By Dr. Andrew Weil, M.D.
The following are some wonderful ways to reduce anxiety and stress--and promote relaxation, calm, and peace within yourself. Some techniques take practice to achieve results. However, the results are well worth any effort, as a calm and relaxed body and mind are less prone to health issues than an agitated body and mind.
Breathing strongly influences your mind, body, and moods. By simply focusing your attention on your breathing, and without doing anything to change it, you create relaxation.
There are many worse places to have your attention--on your thoughts, for one, since thoughts can be the source of anxiety, guilt, and unhappiness. Get in the habit of shifting your awareness to your breath whenever you find yourself dwelling on upsetting thoughts.
2. Progressive Relaxation
Progressive relaxation is a way of releasing tension in muscles. Often taught in yoga and by instructors like massage therapists and psychologists, there are many variations of progressive relaxation.
Here's one common technique. Lie on your back in a comfortable position.
Take deep, slow breaths. Be aware of any muscular tension and release it. One way to do this is to first tense a muscle deliberately and then relax it. Start with your toes and move up to your head. Finally, lie still with your eyes closed, concentrating on your breath and enjoying the feeling of peace and freedom from tension.
For many people, exercise is their main method of reducing stress and promoting relaxation. One of the benefits of regular exercise is its moderating effect on emotions. If you feel angry or upset, a brisk walk or a half hour of lifting weights will often put you back in a good mood.
While exercise is a great way to burn up excess energy, it does not teach you how to process stress differently. For that reason it is not recommended as your sole method of relaxation, but as a complement to another techniques. Yoga is an excellent promoter of relaxation as well as a good form of body conditioning.
4. Massage and Body Work
For a relaxing experience, get a massage or other form of body work. In order to benefit, you need to be totally passive and surrender to the touch of a skilled therapist. There is evidence that the state of the mind is reflected in the state of the musculature. Body work is one route into the unconscious mind.
Some of the best techniques are Trager work, a system that uses rocking and bouncing to lull the recipient into a dreamy, altered state, and watsu, done in warm water.
5. Visualization and Guided Imagery
Visualization and guided imagery involves using your imagination to influence your physical and emotional states. For relaxation and stress reduction, you may want to start with images you get from books or tapes. Or simply recall a scene from the past when you were supremely content, secure, and centered. Close your eyes, take a few deep breaths, and picture yourself back there. Try to make the image bright and clear, and try to hear, feel, and smell the surroundings.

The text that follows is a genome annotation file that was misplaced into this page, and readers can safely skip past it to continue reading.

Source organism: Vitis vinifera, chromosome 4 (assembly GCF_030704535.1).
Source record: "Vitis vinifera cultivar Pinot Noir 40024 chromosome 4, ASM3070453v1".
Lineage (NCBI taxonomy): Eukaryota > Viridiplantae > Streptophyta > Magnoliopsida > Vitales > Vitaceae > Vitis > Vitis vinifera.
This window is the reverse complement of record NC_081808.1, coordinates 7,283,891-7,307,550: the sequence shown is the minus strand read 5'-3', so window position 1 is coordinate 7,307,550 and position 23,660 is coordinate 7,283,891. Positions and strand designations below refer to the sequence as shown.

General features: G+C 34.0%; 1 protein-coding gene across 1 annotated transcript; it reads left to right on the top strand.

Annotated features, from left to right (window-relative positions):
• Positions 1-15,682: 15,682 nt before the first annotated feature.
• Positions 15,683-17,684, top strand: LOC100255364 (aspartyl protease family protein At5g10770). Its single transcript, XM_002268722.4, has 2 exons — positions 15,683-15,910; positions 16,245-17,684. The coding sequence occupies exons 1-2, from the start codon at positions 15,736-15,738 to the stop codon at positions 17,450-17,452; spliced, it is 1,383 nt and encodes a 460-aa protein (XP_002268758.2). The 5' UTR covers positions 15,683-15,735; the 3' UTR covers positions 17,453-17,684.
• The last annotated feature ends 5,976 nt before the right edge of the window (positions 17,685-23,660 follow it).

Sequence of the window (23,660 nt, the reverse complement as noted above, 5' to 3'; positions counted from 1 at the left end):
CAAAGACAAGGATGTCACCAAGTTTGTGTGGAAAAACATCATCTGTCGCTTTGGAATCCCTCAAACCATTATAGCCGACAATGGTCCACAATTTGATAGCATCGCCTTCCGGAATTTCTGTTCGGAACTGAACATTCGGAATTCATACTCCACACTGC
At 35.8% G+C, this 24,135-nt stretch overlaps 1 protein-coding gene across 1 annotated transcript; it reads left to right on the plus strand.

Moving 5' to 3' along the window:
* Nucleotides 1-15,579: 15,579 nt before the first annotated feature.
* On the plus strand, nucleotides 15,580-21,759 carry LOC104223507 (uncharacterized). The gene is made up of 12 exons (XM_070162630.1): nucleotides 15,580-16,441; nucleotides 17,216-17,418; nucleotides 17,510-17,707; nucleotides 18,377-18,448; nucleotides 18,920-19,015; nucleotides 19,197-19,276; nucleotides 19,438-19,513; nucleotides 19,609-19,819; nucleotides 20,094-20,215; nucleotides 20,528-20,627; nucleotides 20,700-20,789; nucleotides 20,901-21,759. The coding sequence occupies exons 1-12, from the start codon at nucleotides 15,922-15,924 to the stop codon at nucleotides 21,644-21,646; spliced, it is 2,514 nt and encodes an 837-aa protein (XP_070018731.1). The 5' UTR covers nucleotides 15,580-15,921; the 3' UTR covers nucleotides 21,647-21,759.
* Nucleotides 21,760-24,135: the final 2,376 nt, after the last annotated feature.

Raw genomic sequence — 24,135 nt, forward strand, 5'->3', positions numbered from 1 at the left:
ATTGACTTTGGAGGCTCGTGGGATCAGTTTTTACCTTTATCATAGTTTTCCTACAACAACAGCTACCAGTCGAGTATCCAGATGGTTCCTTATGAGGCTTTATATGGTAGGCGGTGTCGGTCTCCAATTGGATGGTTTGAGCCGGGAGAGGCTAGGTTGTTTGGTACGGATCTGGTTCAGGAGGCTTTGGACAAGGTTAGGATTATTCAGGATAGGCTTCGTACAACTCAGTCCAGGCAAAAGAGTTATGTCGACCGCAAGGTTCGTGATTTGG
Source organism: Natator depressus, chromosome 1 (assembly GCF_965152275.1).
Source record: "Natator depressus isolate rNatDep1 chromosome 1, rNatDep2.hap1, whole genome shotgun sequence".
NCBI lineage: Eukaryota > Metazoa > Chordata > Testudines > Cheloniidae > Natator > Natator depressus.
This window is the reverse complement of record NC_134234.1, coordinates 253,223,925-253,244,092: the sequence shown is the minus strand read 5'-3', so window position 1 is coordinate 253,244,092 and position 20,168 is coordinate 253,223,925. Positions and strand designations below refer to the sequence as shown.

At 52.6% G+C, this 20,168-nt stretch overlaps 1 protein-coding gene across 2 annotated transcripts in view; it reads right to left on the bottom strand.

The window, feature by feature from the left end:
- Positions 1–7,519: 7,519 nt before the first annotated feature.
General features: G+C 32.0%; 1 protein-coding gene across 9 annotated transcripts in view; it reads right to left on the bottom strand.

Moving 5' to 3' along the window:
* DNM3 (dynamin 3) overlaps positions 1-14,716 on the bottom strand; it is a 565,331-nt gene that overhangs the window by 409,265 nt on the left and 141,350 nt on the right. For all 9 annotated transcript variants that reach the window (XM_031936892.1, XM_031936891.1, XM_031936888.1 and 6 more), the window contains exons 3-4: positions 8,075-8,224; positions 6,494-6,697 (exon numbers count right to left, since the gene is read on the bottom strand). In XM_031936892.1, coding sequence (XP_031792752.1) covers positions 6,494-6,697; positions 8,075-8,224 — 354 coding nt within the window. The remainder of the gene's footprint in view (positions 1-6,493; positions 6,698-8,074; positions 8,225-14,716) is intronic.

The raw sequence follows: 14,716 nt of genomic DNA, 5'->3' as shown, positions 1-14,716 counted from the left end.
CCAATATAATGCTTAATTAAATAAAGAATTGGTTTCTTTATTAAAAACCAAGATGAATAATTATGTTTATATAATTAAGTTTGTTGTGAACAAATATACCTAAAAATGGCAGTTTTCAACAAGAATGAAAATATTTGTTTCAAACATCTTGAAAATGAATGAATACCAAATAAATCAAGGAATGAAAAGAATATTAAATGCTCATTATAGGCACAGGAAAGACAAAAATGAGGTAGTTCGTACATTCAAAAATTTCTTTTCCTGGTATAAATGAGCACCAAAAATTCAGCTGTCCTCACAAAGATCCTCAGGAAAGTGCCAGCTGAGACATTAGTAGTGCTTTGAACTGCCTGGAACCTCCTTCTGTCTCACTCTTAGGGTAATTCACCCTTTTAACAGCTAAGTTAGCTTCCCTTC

Biofeedback uses technology to help you learn relaxation. You can develop awareness of an involuntary function and learn to change it. In a common biofeedback setup, temperature sensors are connected to your fingers, and skin temperature is converted to an audible signal, perhaps a beep tone: the faster the beeps, the higher the temperature. Your job is to make the beeps go faster by raising your skin temperature. To do this, you have to relax. The point is to incorporate what you learn into daily life.
Biofeedback works best for people whose tension is expressed in bodily complaints such as migraines, hypertension, cardiac arrhythmias, ulcers, and intestinal problems.
Meditation is directed concentration. Meditators learn to focus their awareness and direct it onto an object: the breath, a phrase or word repeated silently, a memorized inspirational passage, or an image in the mind's eye. Whenever you become aware that your attention has strayed, gently bring it back to your chosen object.
Researchers have documented lowered blood pressure, decreased heart and respiratory rate, increased blood flow, and other measurable signs of the relaxation response. Try to meditate every day for 20 minutes.
Mantram is the practice of repeating in the mind certain syllables, words or phrases that help unify consciousness and counteract negative mental states. Repetition is a way of focusing the mind and counteracting the damage done to both mind and body by thoughts that produce anxiety, agitation, and unhappiness.
Mantram is especially helpful for people with restless minds, whose turbulent thoughts keep them from relaxing, concentrating, and falling asleep.
Though hypnosis has fallen in and out of favor over the past few hundred years, it is currently accepted as a useful method of relaxation, pain control, and management of habits like smoking and overeating.
Hypnotherapy is a good choice for people who think they have no idea what it feels like to relax. A few sessions of hypnotherapy can also teach you how to use visualization for self-improvement and can help you begin a meditation practice.
10. Drugs and Herbs
Tranquilizers are used by many to relax, but are not as safe or effective as the methods described above. There are natural substances that you can try. Spearmint and chamomile teas are both mildly relaxing, and you can drink as much of them as you want. A stronger remedy is passionflower, available at health food stores.